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A Dictionary of Greek and Roman biography and mythology (ed. William Smith) 17 17 Browse Search
Samuel Ball Platner, Thomas Ashby, A Topographical Dictionary of Ancient Rome 5 5 Browse Search
Frank Frost Abbott, Commentary on Selected Letters of Cicero 3 3 Browse Search
Titus Livius (Livy), Ab Urbe Condita, books 3-4 (ed. Benjamin Oliver Foster, Ph.D.) 1 1 Browse Search
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Browsing named entities in Frank Frost Abbott, Commentary on Selected Letters of Cicero. You can also browse the collection for 32 BC or search for 32 BC in all documents.

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Frank Frost Abbott, Commentary on Selected Letters of Cicero, Cicero's Family and Friends. (search)
Cicero, and others, Nep. Att. 15. made loans to individuals and towns, Nep. Att. 8; Cic. All. 1.13.1; 16.16a.4, 5. carried on the business of a publisher, Att. 2.1.2; 12.40.1; 12.45.3. and even kept trained bands of gladiators. Att. 4.4b.2; 4.8a.2. He abstained carefully from all participation in politics, and yet was on intimate terms with members of all political parties. His philosophical views were in harmony with his political attitude, as he was an Epicurean. His sister Pomponia married Q. Cicero. The intimate friendship which existed between Atticus and Cicero had a practical as well as a sentimental basis. Atticus found it profitable to act as Cicero's financial agent, and he found the letters of recommendation, which his friend wrote for him to the governors of provinces, of great service, while Cicero derived great profit from the advice and help which Atticus rendered him in domestic, political, literary, and financial matters. Atticus died in 32 B.C. Nep. Att. 22.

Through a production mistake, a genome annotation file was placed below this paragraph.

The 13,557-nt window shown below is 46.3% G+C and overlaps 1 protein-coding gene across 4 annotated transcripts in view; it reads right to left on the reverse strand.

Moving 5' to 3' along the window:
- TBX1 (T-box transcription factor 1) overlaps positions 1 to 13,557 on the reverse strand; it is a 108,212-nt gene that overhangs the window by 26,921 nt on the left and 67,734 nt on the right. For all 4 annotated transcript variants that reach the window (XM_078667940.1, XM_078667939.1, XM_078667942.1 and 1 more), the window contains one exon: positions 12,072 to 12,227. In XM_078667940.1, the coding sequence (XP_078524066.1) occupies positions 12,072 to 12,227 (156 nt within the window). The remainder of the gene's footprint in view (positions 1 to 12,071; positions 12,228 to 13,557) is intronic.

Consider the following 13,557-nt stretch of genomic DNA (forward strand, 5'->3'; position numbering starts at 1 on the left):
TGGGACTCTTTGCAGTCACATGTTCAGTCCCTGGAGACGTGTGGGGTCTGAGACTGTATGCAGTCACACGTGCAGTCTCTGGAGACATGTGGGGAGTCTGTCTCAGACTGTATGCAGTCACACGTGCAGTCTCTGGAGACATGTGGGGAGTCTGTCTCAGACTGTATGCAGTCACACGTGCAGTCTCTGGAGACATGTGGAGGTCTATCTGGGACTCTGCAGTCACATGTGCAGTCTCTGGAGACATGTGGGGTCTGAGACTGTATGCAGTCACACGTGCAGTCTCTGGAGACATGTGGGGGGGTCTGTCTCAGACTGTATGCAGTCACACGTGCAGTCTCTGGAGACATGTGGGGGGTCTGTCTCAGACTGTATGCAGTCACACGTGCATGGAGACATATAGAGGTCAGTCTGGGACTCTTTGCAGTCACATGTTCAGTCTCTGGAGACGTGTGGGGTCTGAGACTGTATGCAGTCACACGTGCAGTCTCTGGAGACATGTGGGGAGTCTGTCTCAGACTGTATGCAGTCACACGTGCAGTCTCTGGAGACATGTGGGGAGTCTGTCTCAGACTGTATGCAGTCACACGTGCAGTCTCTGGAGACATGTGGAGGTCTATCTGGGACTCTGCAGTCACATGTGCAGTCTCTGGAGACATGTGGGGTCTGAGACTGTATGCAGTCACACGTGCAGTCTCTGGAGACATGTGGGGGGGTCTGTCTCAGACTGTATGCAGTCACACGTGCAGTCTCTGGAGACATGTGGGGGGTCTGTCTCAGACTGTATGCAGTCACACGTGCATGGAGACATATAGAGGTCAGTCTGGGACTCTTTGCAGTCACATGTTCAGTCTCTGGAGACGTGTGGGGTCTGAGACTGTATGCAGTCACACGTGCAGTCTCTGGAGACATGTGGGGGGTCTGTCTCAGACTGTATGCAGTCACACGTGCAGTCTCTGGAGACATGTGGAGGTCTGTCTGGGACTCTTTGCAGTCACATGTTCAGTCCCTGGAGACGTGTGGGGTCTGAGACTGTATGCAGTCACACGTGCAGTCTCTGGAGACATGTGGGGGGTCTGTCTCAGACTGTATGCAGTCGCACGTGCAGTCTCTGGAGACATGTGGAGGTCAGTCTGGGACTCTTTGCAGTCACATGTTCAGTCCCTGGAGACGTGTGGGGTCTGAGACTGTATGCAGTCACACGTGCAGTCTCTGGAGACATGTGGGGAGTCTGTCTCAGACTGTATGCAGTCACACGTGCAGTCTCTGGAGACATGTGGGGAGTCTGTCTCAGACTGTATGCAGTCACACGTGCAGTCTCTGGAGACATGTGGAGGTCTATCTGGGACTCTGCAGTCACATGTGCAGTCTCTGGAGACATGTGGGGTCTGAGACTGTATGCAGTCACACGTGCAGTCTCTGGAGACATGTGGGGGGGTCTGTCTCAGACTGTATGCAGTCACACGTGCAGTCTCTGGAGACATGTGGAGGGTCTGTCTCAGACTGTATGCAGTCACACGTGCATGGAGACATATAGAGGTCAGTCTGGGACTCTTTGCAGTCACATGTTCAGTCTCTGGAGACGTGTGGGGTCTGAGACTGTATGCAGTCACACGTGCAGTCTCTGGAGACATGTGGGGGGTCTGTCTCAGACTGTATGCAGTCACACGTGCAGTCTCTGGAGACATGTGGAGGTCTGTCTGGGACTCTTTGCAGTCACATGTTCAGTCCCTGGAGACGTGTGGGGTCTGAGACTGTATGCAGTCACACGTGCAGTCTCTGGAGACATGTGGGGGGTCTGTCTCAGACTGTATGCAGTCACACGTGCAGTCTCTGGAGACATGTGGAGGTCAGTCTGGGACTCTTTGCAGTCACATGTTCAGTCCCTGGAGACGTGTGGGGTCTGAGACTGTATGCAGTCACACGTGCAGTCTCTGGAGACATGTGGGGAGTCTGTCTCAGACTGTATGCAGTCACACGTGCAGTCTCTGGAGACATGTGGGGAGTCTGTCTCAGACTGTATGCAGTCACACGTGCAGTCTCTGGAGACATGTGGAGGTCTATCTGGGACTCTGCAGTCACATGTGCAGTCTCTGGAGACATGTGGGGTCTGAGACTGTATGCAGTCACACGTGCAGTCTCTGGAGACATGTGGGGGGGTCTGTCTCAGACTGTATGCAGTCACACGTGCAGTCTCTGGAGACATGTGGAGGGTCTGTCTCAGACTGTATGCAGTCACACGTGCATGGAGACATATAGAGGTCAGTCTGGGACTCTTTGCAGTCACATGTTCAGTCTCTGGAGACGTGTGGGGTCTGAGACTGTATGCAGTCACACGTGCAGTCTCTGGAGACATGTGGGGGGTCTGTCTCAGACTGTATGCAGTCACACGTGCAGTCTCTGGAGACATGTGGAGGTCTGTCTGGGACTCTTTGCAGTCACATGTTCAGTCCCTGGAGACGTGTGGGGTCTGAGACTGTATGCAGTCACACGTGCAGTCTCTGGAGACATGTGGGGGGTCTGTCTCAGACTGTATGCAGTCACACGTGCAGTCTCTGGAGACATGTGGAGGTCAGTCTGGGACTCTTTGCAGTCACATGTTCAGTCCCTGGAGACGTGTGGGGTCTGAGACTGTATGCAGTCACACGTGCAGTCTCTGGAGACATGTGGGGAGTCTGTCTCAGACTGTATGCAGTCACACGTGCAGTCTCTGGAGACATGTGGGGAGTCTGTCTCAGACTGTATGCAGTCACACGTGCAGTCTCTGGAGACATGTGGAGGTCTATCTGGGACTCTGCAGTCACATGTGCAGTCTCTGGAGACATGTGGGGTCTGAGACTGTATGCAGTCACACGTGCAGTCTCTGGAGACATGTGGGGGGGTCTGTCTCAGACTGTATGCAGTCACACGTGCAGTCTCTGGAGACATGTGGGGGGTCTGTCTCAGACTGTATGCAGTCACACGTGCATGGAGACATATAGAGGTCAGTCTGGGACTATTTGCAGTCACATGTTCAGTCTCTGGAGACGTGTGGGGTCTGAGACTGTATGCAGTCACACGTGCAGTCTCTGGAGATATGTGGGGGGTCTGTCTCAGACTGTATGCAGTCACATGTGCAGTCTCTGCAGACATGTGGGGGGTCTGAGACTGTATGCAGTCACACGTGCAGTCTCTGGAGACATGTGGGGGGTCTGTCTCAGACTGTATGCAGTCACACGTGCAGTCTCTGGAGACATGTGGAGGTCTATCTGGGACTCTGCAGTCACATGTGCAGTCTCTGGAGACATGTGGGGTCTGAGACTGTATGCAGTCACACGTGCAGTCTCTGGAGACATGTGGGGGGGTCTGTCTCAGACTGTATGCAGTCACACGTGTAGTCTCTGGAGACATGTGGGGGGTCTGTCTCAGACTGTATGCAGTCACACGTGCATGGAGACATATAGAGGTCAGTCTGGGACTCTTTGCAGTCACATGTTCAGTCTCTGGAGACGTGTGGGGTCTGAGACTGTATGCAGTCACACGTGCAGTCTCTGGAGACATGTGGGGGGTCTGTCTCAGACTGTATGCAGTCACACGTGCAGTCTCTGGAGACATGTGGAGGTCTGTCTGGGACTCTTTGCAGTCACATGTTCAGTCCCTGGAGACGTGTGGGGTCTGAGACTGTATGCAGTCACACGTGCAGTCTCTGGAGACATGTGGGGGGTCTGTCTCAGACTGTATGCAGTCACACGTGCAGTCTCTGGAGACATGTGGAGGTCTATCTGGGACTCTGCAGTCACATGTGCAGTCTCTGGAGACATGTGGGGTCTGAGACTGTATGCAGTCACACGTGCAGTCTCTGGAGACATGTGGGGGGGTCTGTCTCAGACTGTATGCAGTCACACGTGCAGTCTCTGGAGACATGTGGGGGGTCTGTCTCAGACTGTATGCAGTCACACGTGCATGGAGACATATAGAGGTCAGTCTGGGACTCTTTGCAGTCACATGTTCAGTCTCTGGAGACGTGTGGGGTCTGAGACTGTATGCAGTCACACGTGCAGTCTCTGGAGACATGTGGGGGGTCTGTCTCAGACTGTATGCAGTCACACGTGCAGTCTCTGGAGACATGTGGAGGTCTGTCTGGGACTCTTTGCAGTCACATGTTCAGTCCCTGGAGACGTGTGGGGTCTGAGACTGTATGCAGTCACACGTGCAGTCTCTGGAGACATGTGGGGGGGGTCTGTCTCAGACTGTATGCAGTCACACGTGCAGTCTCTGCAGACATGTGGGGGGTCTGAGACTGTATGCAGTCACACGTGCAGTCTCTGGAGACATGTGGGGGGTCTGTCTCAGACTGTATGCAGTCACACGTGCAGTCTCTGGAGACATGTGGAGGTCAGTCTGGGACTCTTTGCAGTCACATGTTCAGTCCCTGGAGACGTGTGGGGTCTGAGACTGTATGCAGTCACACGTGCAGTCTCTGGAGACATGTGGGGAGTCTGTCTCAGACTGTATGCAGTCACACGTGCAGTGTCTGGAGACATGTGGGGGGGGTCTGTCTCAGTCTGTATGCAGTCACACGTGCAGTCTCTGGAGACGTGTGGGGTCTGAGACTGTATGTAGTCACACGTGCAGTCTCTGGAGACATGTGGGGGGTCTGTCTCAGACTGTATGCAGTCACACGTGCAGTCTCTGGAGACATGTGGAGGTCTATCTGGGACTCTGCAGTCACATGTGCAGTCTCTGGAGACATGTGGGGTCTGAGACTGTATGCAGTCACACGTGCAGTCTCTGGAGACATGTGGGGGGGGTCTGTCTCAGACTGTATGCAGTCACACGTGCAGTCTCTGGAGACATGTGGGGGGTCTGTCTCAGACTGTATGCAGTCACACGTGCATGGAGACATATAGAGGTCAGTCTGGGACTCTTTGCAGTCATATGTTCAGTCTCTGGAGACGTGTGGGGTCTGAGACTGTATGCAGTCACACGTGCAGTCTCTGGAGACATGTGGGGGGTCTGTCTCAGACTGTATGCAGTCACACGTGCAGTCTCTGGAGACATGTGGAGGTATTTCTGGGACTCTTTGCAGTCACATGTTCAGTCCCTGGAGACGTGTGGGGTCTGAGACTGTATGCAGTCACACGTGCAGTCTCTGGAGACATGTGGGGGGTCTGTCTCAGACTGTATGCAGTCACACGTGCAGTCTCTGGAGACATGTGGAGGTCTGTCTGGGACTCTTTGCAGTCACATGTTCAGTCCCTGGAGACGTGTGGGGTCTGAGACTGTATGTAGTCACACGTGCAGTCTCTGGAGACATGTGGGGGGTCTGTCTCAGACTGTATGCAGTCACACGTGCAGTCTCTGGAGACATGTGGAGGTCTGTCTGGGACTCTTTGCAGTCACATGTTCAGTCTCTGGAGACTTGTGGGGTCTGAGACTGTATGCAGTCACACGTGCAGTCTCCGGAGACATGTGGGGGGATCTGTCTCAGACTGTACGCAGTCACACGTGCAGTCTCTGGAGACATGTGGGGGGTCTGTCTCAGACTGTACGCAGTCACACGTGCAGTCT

Frank Frost Abbott, Commentary on Selected Letters of Cicero, Cicero's Correspondence and its First Publication. (search)
hat such a collection of Cicero's letters, not yet published, was in the possession of Atticus, makes it almost certain that these letters were arranged for publication by him. It is probable that they were not published until after his death (32 B.C.).B├╝cheler (Rhein. Mus. 1879, p. 352) believes that they were published between 60 and 65 A.D., but his argument is not convincing. Some of the men of note upon whom Cicero had expressed unfavorable opinions were still living in 32 B.C., and the32 B.C., and the publication of these letters would therefore have been indiscreet. The books in the collection ad Att. stand in chronological order, and the letters within the books are arranged chronologically, but not with accuracy. With the Epistulae ad Quintum fratrem may be mentioned the Commentariolum Petitionis,Upon the authenticity of the Commentariolum Petitionis, cf. Tyrrell, vol.1.2 pp. 110-121; Hendrickson, Amer. Jour. of Philol. vol. XIII. no.2. a document which Quintus sent to his brother when